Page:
Widgets Magazine


Editorial: Nepotism on the Row

Every year, current row staffs go through the process of selecting the people to take their places and lead the row community for the following year. Undoubtedly, many of these new staff members are familiar to the houses in which they will work by serving as previous staff members, residents or at least friends.

Living in a row house is known to be an advantage when going through the process of applying to staff. Because of this, some people choose to draw tier one junior year, with the hope and expectation that it will help them be able to staff in a row house senior year. Those who are able to staff junior year are almost guaranteed a position the following year, and seniors who staff also have a good chance of being selected RA if they choose to return as a co-term.

The experience gained by being on staff is obviously valuable when reapplying, but even having been a resident has its benefits. People who have lived in a house know about the house’s traditions and events, as well as the issues that can arise in a particular house. In addition, someone valuing the community of a house enough to want to be on staff is only a good sign for his or her future dedication to the role.

Another advantage in the application process is simple friendship with current staff members. It is usually a good thing for the staff members to personally know applicants in order to have more confidence in applicants’ abilities than just a good application and interview could provide. This can also work to an applicant’s disadvantage if the staff members are aware that the person has a history of irresponsible behavior, despite a good interview.

Although familiarity with the house and with staff members can be valuable in the row staff application process, in too many cases friendships and history take precedence over ability and competence, leading to ineffective staffs.  Row staffs play an incredibly important role at Stanford; they are responsible for the building communities and maintaining the health and safety of their residents.  If they are not up to par, it can significantly tarnish the experiences of the students for whom they are responsible.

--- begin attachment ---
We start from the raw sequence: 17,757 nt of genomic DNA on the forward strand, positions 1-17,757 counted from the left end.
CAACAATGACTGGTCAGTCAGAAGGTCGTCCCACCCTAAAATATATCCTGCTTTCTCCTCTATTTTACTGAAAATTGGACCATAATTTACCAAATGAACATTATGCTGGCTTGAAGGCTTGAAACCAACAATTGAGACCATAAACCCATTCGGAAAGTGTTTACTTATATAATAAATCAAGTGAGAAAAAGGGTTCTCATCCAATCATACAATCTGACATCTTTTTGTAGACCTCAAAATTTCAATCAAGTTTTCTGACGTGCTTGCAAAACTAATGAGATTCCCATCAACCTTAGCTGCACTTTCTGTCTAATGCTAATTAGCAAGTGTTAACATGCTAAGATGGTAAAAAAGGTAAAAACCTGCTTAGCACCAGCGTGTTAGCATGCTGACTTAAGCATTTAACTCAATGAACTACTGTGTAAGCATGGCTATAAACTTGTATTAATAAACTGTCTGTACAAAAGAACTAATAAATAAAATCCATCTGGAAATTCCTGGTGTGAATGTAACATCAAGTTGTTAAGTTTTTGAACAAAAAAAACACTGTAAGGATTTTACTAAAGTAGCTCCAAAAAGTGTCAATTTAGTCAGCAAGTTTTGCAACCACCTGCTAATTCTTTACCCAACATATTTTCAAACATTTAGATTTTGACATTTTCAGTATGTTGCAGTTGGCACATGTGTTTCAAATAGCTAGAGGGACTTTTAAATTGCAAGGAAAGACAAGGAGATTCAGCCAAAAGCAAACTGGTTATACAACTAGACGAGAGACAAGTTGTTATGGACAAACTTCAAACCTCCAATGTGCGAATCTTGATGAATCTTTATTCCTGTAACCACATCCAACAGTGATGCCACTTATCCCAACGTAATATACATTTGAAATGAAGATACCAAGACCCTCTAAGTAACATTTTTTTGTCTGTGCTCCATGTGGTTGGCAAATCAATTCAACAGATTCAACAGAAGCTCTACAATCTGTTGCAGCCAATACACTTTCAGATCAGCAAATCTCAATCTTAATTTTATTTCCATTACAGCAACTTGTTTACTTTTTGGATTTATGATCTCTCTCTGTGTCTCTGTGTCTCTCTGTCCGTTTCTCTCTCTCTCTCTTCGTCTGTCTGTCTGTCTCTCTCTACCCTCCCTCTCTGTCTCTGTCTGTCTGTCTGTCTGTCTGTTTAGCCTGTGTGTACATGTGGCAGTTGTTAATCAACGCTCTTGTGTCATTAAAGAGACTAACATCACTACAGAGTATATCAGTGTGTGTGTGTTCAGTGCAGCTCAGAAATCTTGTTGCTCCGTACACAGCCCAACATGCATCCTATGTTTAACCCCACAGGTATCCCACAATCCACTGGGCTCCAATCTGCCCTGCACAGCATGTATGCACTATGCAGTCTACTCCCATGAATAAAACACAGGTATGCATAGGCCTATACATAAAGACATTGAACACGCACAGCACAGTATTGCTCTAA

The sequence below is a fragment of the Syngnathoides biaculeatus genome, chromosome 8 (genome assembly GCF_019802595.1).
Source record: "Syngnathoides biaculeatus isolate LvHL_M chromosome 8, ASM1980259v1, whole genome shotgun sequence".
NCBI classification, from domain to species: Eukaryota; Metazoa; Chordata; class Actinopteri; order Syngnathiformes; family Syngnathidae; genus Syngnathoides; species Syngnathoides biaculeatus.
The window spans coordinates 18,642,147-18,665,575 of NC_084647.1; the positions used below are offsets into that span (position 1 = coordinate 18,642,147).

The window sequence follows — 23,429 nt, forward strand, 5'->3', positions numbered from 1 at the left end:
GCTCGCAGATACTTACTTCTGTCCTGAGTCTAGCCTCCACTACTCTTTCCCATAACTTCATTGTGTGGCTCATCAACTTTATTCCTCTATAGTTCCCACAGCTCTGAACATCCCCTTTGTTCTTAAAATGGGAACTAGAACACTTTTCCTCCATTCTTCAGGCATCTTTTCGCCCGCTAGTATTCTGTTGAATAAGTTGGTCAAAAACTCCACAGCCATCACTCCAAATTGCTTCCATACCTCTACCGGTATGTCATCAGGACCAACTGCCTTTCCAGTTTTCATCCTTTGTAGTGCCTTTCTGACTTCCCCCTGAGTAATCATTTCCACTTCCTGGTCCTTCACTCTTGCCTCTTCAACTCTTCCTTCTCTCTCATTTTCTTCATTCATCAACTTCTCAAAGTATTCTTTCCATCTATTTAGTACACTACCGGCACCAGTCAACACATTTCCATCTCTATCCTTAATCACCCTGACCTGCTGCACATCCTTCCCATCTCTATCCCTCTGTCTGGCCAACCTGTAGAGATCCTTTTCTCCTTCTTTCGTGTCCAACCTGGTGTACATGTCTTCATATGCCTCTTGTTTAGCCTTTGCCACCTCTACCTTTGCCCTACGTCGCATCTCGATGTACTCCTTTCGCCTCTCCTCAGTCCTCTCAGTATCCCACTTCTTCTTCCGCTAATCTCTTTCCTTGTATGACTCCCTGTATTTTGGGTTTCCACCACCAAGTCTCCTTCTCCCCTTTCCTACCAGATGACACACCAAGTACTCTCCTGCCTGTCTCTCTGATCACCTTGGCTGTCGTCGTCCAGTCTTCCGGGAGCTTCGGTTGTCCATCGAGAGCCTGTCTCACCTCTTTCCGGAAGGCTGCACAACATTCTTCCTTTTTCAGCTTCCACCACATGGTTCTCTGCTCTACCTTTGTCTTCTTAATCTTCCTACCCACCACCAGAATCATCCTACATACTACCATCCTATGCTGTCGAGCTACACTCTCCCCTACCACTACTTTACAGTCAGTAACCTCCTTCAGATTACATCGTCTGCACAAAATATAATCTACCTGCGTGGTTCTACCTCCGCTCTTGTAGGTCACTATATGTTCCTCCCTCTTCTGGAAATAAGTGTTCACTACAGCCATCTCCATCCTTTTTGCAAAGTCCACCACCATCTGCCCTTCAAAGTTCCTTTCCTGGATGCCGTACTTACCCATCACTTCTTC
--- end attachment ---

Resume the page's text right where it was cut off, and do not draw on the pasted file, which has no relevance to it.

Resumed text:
This year, Residential Education took a step towards lessening the power of nepotism by instituting a first round interview for Resident Assistant applications with an employee of ResEd and, in some interviews, a current RA. These interviews only provided recommendations to the staffs and were in no way binding; a staff is free to choose a candidate who received low marks from the initial interview. While the movement toward some sort of screening of applicants is good, row staffs know more about who can fill their roles and handle the specific issues that arise in their houses.

We recommend having a first round interview held by staff pooled from various houses for all row applicants. Applicants would have to be approved through this process before being considered by individual houses. This would prevent people from obtaining staff positions through pure nepotism, while leaving the evaluations of applicants in the hands of current staffs. However, it is important that each house staff have the final say on the selections for their houses’ new staffs, as each house has its own unique issues, following from its history, location, architecture, etc.

The row is an important and unique part of our university and community and it is essential that its leaders are responsible, competent and dedicated to maintaining a fun, exciting and healthy culture for all their residents.

About Editorial Board

Editorials represent the views of The Stanford Daily, an independent newspaper serving Stanford and the surrounding community. The Daily's Editorial Board consists of President and Editor-in-Chief Victor Xu '17, Executive Editor Will Ferrer '18, Managing Editor of Opinions Michael Gioia '17, Desk Editor of Opinions Jimmy Stephens '17, Senior Staff Writer Kylie Jue '17, Senior Staff Writer Olivia Hummer '17 and Senior Staff Writer Andrew Vogeley '17. To contact the Editorial Board chair, submit an op-ed (limited to 700 words) or submit a letter to the editor (limited to 500 words) at eic@stanforddaily.com.